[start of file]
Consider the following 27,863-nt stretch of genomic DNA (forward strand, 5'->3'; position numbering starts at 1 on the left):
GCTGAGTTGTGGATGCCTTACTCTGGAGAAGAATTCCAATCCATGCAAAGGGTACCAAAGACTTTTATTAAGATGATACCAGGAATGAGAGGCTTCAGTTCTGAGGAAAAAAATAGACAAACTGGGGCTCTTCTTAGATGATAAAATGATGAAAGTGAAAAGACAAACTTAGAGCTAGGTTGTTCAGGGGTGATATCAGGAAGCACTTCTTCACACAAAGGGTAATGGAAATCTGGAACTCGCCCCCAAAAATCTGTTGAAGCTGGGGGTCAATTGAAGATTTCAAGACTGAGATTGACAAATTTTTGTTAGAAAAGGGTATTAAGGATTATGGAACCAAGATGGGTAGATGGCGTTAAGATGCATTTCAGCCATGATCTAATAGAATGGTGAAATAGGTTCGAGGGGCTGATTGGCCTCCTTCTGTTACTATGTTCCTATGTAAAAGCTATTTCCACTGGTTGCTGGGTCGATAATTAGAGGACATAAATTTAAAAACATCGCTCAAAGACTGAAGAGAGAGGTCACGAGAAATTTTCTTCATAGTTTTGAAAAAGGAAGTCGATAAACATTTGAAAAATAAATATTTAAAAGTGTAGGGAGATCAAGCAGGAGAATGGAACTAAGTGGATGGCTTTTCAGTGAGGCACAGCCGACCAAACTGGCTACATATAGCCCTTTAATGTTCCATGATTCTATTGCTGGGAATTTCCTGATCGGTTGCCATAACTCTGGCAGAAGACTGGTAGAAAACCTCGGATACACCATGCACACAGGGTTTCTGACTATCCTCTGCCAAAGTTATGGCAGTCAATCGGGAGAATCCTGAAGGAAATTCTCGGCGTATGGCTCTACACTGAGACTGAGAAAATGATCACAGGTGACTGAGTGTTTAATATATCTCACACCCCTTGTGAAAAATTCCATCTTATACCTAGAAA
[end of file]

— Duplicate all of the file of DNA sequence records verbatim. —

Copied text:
Consider the following 27,863-nt stretch of genomic DNA (forward strand, 5'->3'; position numbering starts at 1 on the left):
GCTGAGTTGTGGATGCCTTACTCTGGAGAAGAATTCCAATCCATGCAAAGGGTACCAAAGACTTTTATTAAGATGATACCAGGAATGAGAGGCTTCAGTTCTGAGGAAAAAAATAGACAAACTGGGGCTCTTCTTAGATGATAAAATGATGAAAGTGAAAAGACAAACTTAGAGCTAGGTTGTTCAGGGGTGATATCAGGAAGCACTTCTTCACACAAAGGGTAATGGAAATCTGGAACTCGCCCCCAAAAATCTGTTGAAGCTGGGGGTCAATTGAAGATTTCAAGACTGAGATTGACAAATTTTTGTTAGAAAAGGGTATTAAGGATTATGGAACCAAGATGGGTAGATGGCGTTAAGATGCATTTCAGCCATGATCTAATAGAATGGTGAAATAGGTTCGAGGGGCTGATTGGCCTCCTTCTGTTACTATGTTCCTATGTAAAAGCTATTTCCACTGGTTGCTGGGTCGATAATTAGAGGACATAAATTTAAAAACATCGCTCAAAGACTGAAGAGAGAGGTCACGAGAAATTTTCTTCATAGTTTTGAAAAAGGAAGTCGATAAACATTTGAAAAATAAATATTTAAAAGTGTAGGGAGATCAAGCAGGAGAATGGAACTAAGTGGATGGCTTTTCAGTGAGGCACAGCCGACCAAACTGGCTACATATAGCCCTTTAATGTTCCATGATTCTATTGCTGGGAATTTCCTGATCGGTTGCCATAACTCTGGCAGAAGACTGGTAGAAAACCTCGGATACACCATGCACACAGGGTTTCTGACTATCCTCTGCCAAAGTTATGGCAGTCAATCGGGAGAATCCTGAAGGAAATTCTCGGCGTATGGCTCTACACTGAGACTGAGAAAATGATCACAGGTGACTGAGTGTTTAATATATCTCACACCCCTTGTGAAAAATTCCATCTTATACCTAGAAA